House panel approves bill to grant D.C. statehood
The House Oversight Committee on Wednesday advanced legislation that would make Washington, D.C. the 51st state, setting the stage for a vote by the full chamber for the second year in a row.
Why it matters: Statehood for the District is a priority for Democrats that will likely clear the House largely along party lines like it did last year, but it faces a much tougher path in the divided Senate, where it would need 60 votes.
How it works: The bill would grant D.C. one representative in the House and two senators.
- Republicans have argued that the measure is an unconstitutional power grab that the country's founders did not envisage. Democrats have painted statehood as a civil rights issue, and a matter of enfranchisement for the city's Black plurality.
- The District tends to vote overwhelmingly for Democrats.
What they're saying: "The United States is the only democratic country that denies both voting rights in the national legislature and local self-government to the people of its capital. That is wrong," House Oversight Committee Chair Carolyn Maloney said in her opening statement at Wednesday's vote.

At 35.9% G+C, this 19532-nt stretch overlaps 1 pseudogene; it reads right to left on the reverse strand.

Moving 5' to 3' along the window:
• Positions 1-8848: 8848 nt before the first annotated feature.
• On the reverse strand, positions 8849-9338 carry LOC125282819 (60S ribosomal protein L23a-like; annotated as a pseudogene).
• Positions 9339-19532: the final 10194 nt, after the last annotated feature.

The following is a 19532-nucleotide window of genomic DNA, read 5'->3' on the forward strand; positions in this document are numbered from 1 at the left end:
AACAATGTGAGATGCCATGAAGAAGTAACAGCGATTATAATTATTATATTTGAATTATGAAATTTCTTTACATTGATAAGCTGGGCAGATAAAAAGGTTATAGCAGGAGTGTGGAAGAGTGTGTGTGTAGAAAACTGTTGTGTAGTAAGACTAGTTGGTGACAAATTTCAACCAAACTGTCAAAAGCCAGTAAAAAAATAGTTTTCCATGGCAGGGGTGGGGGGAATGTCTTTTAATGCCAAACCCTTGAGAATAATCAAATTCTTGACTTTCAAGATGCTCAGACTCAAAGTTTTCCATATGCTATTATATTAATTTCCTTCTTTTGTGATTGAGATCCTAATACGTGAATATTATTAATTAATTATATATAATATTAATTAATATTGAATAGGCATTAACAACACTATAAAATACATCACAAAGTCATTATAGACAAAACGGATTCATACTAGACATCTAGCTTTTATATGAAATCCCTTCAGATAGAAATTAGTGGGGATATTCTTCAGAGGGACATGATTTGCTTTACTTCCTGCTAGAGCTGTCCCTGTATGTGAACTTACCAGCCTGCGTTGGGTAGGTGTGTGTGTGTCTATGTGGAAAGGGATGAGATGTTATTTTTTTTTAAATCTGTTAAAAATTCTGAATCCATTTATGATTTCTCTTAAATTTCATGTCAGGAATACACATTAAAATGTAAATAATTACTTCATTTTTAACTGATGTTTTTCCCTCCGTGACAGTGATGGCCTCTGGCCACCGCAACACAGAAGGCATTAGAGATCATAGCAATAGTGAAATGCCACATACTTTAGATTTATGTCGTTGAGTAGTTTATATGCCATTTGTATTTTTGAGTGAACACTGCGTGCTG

- D.C.'s nonvoting House member Delegate Eleanor Holmes Norton told the Committee: "Congress can no longer exclude D.C. residents from the democratic process, forcing residents to watch from the sidelines as Congress votes on laws that affect the nation or votes even on the laws of the duly elected D.C. government."
What's next: The full House is expected to vote on the measure next week.